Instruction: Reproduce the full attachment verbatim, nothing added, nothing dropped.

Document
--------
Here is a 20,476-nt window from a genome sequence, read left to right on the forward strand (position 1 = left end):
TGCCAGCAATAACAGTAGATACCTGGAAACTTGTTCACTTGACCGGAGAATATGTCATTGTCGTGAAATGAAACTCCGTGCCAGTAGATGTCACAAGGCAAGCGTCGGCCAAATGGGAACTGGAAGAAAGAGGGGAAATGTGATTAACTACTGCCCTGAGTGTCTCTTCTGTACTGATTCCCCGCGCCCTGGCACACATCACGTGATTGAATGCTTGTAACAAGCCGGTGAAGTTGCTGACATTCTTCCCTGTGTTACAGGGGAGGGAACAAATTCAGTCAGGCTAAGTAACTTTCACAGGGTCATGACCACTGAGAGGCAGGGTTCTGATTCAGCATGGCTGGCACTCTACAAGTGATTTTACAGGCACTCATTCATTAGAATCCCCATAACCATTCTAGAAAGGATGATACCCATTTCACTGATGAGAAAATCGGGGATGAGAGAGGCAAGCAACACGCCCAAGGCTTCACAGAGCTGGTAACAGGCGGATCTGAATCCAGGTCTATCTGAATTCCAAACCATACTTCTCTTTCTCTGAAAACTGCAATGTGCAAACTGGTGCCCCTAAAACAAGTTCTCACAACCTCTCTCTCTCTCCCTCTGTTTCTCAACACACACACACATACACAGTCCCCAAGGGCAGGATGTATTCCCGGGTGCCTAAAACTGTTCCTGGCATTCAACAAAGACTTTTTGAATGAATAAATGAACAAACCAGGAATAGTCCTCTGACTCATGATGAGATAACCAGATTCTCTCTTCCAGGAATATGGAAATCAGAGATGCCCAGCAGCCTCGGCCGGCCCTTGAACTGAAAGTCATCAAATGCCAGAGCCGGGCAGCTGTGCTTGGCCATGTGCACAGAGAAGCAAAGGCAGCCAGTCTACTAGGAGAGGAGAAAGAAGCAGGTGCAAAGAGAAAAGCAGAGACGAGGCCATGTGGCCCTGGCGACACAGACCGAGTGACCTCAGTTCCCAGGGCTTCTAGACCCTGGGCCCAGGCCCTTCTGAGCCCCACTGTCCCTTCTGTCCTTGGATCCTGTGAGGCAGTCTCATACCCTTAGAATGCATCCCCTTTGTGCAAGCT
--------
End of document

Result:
Here is a 20,476-nt window from a genome sequence, read left to right on the forward strand (position 1 = left end):
TGCCAGCAATAACAGTAGATACCTGGAAACTTGTTCACTTGACCGGAGAATATGTCATTGTCGTGAAATGAAACTCCGTGCCAGTAGATGTCACAAGGCAAGCGTCGGCCAAATGGGAACTGGAAGAAAGAGGGGAAATGTGATTAACTACTGCCCTGAGTGTCTCTTCTGTACTGATTCCCCGCGCCCTGGCACACATCACGTGATTGAATGCTTGTAACAAGCCGGTGAAGTTGCTGACATTCTTCCCTGTGTTACAGGGGAGGGAACAAATTCAGTCAGGCTAAGTAACTTTCACAGGGTCATGACCACTGAGAGGCAGGGTTCTGATTCAGCATGGCTGGCACTCTACAAGTGATTTTACAGGCACTCATTCATTAGAATCCCCATAACCATTCTAGAAAGGATGATACCCATTTCACTGATGAGAAAATCGGGGATGAGAGAGGCAAGCAACACGCCCAAGGCTTCACAGAGCTGGTAACAGGCGGATCTGAATCCAGGTCTATCTGAATTCCAAACCATACTTCTCTTTCTCTGAAAACTGCAATGTGCAAACTGGTGCCCCTAAAACAAGTTCTCACAACCTCTCTCTCTCTCCCTCTGTTTCTCAACACACACACACATACACAGTCCCCAAGGGCAGGATGTATTCCCGGGTGCCTAAAACTGTTCCTGGCATTCAACAAAGACTTTTTGAATGAATAAATGAACAAACCAGGAATAGTCCTCTGACTCATGATGAGATAACCAGATTCTCTCTTCCAGGAATATGGAAATCAGAGATGCCCAGCAGCCTCGGCCGGCCCTTGAACTGAAAGTCATCAAATGCCAGAGCCGGGCAGCTGTGCTTGGCCATGTGCACAGAGAAGCAAAGGCAGCCAGTCTACTAGGAGAGGAGAAAGAAGCAGGTGCAAAGAGAAAAGCAGAGACGAGGCCATGTGGCCCTGGCGACACAGACCGAGTGACCTCAGTTCCCAGGGCTTCTAGACCCTGGGCCCAGGCCCTTCTGAGCCCCACTGTCCCTTCTGTCCTTGGATCCTGTGAGGCAGTCTCATACCCTTAGAATGCATCCCCTTTGTGCAAGCT